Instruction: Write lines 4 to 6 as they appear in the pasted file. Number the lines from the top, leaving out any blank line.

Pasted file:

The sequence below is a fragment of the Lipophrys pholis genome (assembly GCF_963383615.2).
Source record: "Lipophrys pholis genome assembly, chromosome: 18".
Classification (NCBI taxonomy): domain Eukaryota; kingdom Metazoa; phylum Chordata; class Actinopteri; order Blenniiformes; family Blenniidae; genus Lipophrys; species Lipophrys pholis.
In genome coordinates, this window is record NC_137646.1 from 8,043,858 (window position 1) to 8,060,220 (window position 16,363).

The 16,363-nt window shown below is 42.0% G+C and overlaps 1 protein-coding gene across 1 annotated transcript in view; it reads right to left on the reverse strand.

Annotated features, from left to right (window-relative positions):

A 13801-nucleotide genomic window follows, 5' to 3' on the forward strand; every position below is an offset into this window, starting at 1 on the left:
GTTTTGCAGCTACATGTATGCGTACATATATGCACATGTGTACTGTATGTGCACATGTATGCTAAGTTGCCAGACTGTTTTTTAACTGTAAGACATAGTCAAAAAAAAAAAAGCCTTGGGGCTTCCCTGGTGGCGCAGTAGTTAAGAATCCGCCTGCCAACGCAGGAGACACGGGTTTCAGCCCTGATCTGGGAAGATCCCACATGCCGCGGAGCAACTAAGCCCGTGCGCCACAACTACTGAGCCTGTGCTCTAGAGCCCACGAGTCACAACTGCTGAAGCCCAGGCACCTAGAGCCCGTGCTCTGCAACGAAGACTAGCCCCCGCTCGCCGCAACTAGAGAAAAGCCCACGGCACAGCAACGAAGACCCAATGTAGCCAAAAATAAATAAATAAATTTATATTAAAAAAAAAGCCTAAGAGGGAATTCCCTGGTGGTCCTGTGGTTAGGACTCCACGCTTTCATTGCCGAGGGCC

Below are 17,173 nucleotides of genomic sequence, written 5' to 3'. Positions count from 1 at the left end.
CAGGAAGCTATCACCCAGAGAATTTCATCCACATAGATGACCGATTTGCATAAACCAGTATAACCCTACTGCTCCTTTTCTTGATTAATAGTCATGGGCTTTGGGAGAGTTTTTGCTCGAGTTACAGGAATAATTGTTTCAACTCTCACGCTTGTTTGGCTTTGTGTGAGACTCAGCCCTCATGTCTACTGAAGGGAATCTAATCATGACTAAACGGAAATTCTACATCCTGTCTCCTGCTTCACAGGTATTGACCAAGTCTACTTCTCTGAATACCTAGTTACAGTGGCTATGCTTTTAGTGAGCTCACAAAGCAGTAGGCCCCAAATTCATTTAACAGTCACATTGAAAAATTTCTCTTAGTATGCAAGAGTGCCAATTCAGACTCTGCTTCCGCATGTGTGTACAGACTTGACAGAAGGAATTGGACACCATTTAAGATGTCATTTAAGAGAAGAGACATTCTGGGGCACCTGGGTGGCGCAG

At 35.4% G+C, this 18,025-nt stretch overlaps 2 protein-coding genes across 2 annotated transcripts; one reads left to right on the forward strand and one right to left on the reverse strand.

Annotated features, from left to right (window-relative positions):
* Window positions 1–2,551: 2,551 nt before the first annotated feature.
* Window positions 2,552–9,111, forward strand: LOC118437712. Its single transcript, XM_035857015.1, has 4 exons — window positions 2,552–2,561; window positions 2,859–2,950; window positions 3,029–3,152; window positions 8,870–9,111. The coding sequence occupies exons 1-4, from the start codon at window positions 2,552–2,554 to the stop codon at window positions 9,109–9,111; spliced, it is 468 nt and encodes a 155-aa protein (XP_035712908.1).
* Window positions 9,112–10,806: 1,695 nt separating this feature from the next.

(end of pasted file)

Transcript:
In genome coordinates, this window is record NC_137646.1 from 8,043,858 (window position 1) to 8,060,220 (window position 16,363).

The 16,363-nt window shown below is 42.0% G+C and overlaps 1 protein-coding gene across 1 annotated transcript in view; it reads right to left on the reverse strand.

Annotated features, from left to right (window-relative positions):